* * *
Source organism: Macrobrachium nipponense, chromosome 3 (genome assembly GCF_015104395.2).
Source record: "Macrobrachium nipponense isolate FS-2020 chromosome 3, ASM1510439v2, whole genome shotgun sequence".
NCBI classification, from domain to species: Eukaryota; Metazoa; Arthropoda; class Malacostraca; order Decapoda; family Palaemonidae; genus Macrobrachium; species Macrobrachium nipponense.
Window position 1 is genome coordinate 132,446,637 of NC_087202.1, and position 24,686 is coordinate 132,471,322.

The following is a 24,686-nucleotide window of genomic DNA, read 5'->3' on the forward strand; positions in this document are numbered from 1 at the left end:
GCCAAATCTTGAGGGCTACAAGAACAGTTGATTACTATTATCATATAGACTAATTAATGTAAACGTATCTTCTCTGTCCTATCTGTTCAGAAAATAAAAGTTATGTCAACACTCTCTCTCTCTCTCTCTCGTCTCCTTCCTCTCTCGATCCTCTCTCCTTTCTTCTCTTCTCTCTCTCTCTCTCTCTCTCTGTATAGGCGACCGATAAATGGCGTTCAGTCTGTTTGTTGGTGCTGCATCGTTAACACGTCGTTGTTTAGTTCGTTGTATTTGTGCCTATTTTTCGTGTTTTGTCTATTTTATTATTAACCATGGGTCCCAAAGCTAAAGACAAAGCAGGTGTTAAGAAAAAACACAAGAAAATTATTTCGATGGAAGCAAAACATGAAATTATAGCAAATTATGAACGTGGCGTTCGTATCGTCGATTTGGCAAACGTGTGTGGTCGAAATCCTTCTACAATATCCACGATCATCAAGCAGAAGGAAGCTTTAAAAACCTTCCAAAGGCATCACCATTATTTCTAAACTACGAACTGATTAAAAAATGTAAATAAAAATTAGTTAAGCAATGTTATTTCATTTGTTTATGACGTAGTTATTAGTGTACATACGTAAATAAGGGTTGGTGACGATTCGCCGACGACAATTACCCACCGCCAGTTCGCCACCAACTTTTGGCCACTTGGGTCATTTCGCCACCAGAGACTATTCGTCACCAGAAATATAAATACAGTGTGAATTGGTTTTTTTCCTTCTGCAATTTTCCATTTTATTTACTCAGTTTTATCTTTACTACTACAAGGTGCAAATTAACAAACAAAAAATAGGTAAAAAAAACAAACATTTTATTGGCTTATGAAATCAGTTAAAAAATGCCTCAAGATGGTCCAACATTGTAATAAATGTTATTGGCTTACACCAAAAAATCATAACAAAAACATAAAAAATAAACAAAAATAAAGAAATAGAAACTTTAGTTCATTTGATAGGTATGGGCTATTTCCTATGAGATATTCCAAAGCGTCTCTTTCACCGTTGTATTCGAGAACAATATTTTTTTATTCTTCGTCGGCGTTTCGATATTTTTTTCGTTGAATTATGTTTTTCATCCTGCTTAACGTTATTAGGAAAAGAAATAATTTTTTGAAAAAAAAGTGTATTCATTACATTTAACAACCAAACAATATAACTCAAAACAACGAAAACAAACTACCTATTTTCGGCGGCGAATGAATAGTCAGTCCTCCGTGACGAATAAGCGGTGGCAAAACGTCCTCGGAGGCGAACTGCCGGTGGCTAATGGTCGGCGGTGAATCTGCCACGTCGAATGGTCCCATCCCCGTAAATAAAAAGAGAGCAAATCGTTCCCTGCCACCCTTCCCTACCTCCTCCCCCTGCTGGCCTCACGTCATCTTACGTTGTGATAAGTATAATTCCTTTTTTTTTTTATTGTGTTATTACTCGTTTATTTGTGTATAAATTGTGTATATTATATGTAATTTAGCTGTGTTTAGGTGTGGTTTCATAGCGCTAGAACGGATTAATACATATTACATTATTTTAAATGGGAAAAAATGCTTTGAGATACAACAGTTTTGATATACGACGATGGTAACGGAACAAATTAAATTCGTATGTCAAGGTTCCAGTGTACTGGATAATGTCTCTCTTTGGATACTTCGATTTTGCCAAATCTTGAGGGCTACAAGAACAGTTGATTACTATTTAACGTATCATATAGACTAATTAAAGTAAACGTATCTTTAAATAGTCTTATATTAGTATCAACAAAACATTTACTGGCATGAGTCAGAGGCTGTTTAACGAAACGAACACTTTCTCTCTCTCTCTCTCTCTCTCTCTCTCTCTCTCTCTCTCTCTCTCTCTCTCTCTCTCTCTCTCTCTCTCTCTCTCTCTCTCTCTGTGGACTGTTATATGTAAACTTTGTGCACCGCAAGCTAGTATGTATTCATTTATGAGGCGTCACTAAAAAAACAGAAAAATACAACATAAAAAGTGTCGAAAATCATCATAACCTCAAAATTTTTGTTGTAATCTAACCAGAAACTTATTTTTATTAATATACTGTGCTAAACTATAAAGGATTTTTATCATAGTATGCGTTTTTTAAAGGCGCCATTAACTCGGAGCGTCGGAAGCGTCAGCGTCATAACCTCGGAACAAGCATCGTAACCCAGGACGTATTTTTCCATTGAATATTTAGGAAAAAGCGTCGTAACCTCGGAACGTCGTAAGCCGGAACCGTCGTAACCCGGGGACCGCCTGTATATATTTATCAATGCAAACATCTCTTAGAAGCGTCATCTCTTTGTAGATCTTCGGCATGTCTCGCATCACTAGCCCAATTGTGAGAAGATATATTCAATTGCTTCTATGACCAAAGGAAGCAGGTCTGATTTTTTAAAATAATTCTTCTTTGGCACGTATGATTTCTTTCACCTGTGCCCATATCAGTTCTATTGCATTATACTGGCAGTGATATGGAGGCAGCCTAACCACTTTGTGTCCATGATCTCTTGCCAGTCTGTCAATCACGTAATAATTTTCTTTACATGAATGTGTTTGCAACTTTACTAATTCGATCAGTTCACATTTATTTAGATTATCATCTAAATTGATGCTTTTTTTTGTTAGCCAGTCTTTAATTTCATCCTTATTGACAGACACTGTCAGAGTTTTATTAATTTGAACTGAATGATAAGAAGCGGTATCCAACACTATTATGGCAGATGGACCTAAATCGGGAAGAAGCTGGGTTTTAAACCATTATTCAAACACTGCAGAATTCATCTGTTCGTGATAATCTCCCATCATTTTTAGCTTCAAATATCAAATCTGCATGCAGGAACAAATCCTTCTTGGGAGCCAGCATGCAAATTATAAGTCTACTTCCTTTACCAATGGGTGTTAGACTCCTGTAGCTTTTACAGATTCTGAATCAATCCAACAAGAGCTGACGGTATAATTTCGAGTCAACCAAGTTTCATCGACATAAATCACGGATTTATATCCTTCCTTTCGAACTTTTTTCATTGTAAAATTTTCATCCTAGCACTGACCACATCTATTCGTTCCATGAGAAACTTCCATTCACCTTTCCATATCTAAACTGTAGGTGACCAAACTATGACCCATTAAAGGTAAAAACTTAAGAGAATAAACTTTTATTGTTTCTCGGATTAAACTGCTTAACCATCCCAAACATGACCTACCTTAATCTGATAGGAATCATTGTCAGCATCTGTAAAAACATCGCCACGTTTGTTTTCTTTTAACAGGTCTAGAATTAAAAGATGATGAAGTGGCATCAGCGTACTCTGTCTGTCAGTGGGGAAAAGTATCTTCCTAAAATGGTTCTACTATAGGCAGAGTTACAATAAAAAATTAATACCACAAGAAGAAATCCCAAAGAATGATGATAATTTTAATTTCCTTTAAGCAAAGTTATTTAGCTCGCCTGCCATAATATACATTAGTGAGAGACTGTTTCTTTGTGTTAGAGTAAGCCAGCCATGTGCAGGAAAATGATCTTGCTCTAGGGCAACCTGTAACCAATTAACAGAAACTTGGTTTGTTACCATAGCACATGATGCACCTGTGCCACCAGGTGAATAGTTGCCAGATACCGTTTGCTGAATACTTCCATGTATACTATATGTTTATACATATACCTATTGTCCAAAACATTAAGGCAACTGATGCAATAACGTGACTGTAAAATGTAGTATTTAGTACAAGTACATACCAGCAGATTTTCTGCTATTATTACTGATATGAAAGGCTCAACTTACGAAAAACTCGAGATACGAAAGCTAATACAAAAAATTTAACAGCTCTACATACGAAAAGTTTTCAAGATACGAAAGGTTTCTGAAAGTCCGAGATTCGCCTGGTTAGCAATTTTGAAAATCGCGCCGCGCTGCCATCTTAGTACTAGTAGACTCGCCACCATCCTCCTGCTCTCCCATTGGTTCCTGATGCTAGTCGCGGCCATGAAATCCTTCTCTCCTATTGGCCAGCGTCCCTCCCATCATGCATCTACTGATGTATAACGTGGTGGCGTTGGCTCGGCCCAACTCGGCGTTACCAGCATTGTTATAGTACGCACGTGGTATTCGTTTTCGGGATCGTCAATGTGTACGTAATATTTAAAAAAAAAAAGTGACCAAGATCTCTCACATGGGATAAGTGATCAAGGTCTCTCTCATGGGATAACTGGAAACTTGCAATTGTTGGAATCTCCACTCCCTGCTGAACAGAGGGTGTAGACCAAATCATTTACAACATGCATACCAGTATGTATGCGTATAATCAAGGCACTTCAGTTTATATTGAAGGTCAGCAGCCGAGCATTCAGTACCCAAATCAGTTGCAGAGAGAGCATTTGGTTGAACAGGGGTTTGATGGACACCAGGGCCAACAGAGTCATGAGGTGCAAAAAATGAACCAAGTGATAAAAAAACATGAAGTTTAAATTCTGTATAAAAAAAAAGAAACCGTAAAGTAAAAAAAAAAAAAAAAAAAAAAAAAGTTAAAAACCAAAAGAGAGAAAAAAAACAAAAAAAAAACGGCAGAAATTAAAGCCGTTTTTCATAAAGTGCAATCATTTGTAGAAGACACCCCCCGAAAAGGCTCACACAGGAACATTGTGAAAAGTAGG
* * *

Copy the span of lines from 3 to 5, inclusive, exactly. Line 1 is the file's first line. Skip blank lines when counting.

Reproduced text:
NCBI classification, from domain to species: Eukaryota; Metazoa; Arthropoda; class Malacostraca; order Decapoda; family Palaemonidae; genus Macrobrachium; species Macrobrachium nipponense.
Window position 1 is genome coordinate 132,446,637 of NC_087202.1, and position 24,686 is coordinate 132,471,322.

The following is a 24,686-nucleotide window of genomic DNA, read 5'->3' on the forward strand; positions in this document are numbered from 1 at the left end: